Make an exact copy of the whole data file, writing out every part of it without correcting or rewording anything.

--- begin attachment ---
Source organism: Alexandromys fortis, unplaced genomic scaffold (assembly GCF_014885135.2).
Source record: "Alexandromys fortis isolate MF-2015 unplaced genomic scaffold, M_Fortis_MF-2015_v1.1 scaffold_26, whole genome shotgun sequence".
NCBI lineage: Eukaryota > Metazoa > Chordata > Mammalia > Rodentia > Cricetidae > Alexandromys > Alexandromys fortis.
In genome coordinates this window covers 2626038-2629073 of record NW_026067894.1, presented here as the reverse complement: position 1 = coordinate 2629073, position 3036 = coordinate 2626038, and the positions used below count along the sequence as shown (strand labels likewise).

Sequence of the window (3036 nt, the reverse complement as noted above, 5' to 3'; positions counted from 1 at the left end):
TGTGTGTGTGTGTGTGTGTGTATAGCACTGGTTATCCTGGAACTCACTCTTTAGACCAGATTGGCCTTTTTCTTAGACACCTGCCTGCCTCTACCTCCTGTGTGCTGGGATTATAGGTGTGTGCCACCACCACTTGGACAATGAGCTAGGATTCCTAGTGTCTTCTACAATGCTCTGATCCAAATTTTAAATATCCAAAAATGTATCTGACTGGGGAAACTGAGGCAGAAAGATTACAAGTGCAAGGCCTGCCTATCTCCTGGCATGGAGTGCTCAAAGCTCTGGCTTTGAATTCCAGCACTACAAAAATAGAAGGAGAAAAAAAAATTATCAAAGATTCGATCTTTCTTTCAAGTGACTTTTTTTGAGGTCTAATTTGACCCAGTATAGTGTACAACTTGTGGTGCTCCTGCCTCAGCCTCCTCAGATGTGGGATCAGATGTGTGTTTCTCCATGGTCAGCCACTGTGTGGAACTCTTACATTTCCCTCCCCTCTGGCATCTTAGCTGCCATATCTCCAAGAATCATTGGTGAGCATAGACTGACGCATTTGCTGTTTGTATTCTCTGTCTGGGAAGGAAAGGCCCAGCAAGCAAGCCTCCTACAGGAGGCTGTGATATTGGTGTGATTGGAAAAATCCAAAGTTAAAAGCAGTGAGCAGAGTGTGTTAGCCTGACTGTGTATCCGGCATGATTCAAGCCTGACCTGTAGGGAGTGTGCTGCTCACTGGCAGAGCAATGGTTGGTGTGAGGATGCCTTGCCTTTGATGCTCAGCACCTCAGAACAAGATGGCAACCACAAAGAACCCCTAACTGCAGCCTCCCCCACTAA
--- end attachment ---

Source organism: Alexandromys fortis, unplaced genomic scaffold (assembly GCF_014885135.2).
Source record: "Alexandromys fortis isolate MF-2015 unplaced genomic scaffold, M_Fortis_MF-2015_v1.1 scaffold_26, whole genome shotgun sequence".
NCBI lineage: Eukaryota > Metazoa > Chordata > Mammalia > Rodentia > Cricetidae > Alexandromys > Alexandromys fortis.
In genome coordinates this window covers 2626038-2629073 of record NW_026067894.1, presented here as the reverse complement: position 1 = coordinate 2629073, position 3036 = coordinate 2626038, and the positions used below count along the sequence as shown (strand labels likewise).

Sequence of the window (3036 nt, the reverse complement as noted above, 5' to 3'; positions counted from 1 at the left end):
TGTGTGTGTGTGTGTGTGTGTATAGCACTGGTTATCCTGGAACTCACTCTTTAGACCAGATTGGCCTTTTTCTTAGACACCTGCCTGCCTCTACCTCCTGTGTGCTGGGATTATAGGTGTGTGCCACCACCACTTGGACAATGAGCTAGGATTCCTAGTGTCTTCTACAATGCTCTGATCCAAATTTTAAATATCCAAAAATGTATCTGACTGGGGAAACTGAGGCAGAAAGATTACAAGTGCAAGGCCTGCCTATCTCCTGGCATGGAGTGCTCAAAGCTCTGGCTTTGAATTCCAGCACTACAAAAATAGAAGGAGAAAAAAAAATTATCAAAGATTCGATCTTTCTTTCAAGTGACTTTTTTTGAGGTCTAATTTGACCCAGTATAGTGTACAACTTGTGGTGCTCCTGCCTCAGCCTCCTCAGATGTGGGATCAGATGTGTGTTTCTCCATGGTCAGCCACTGTGTGGAACTCTTACATTTCCCTCCCCTCTGGCATCTTAGCTGCCATATCTCCAAGAATCATTGGTGAGCATAGACTGACGCATTTGCTGTTTGTATTCTCTGTCTGGGAAGGAAAGGCCCAGCAAGCAAGCCTCCTACAGGAGGCTGTGATATTGGTGTGATTGGAAAAATCCAAAGTTAAAAGCAGTGAGCAGAGTGTGTTAGCCTGACTGTGTATCCGGCATGATTCAAGCCTGACCTGTAGGGAGTGTGCTGCTCACTGGCAGAGCAATGGTTGGTGTGAGGATGCCTTGCCTTTGATGCTCAGCACCTCAGAACAAGATGGCAACCACAAAGAACCCCTAACTGCAGCCTCCCCCACTAA